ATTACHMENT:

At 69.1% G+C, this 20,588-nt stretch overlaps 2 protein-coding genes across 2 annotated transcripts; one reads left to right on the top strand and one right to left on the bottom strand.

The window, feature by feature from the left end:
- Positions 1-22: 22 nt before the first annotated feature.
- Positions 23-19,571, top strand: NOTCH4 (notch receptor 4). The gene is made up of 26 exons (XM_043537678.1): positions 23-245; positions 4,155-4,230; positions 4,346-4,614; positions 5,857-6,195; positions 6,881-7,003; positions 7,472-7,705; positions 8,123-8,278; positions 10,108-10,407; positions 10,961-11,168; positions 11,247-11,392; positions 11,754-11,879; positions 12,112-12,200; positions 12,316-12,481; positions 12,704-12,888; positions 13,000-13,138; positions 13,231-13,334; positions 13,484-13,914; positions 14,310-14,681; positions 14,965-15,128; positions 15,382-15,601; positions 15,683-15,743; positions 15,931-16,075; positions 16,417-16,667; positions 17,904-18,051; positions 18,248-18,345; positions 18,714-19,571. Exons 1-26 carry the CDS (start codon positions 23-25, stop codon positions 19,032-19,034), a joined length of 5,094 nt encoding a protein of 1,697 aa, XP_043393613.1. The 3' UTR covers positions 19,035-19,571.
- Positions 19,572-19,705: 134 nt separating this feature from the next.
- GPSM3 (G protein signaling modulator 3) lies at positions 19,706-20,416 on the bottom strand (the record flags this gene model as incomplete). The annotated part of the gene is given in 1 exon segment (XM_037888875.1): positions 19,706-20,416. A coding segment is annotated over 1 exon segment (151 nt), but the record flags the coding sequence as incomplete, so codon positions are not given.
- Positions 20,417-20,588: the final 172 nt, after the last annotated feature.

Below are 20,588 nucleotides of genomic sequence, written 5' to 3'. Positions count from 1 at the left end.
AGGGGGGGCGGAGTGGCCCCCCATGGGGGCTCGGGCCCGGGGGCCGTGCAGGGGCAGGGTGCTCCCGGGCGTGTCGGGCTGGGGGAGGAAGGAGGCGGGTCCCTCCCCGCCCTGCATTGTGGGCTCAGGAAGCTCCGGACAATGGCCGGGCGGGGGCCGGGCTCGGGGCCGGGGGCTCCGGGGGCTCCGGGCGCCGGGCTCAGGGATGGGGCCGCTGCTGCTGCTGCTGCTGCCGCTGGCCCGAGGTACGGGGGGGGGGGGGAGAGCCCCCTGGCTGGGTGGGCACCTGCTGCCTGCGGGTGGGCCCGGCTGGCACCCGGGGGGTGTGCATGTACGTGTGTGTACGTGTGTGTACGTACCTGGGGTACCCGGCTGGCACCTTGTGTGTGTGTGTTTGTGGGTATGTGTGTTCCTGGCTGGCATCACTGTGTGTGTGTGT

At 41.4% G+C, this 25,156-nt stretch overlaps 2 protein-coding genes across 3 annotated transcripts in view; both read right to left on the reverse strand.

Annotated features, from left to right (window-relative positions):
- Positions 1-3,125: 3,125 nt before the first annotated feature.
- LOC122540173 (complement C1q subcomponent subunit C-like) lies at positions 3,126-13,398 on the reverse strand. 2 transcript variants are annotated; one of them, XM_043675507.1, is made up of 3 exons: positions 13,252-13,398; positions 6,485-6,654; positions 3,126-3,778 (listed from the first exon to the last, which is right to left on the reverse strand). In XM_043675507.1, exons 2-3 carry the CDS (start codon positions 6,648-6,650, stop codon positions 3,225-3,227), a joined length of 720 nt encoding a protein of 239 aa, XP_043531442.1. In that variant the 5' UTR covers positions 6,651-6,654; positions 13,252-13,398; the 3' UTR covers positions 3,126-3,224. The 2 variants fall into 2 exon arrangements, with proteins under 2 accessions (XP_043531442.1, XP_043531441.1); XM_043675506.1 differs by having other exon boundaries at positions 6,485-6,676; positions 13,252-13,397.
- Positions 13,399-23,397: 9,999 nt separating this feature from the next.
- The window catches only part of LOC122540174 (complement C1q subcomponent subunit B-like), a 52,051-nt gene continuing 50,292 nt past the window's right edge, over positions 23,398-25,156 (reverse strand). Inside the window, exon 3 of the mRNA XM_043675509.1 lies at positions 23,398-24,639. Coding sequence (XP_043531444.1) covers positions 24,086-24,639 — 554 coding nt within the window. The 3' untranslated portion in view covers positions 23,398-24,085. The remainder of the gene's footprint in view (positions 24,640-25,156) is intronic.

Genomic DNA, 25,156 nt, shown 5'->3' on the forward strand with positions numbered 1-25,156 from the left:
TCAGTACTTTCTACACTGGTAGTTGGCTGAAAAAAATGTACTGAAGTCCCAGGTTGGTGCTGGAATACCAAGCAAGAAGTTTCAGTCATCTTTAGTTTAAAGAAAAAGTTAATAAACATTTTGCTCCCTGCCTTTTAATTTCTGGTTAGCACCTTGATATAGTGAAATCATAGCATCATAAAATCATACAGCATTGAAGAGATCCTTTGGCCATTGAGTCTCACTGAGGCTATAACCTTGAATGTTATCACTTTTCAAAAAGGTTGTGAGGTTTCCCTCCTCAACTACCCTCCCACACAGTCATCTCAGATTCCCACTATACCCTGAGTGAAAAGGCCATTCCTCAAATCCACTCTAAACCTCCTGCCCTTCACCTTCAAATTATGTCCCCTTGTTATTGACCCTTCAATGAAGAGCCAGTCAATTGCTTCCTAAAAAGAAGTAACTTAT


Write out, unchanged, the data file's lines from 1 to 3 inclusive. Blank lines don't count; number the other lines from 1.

At 69.1% G+C, this 20,588-nt stretch overlaps 2 protein-coding genes across 2 annotated transcripts; one reads left to right on the top strand and one right to left on the bottom strand.

The window, feature by feature from the left end:
- Positions 1-22: 22 nt before the first annotated feature.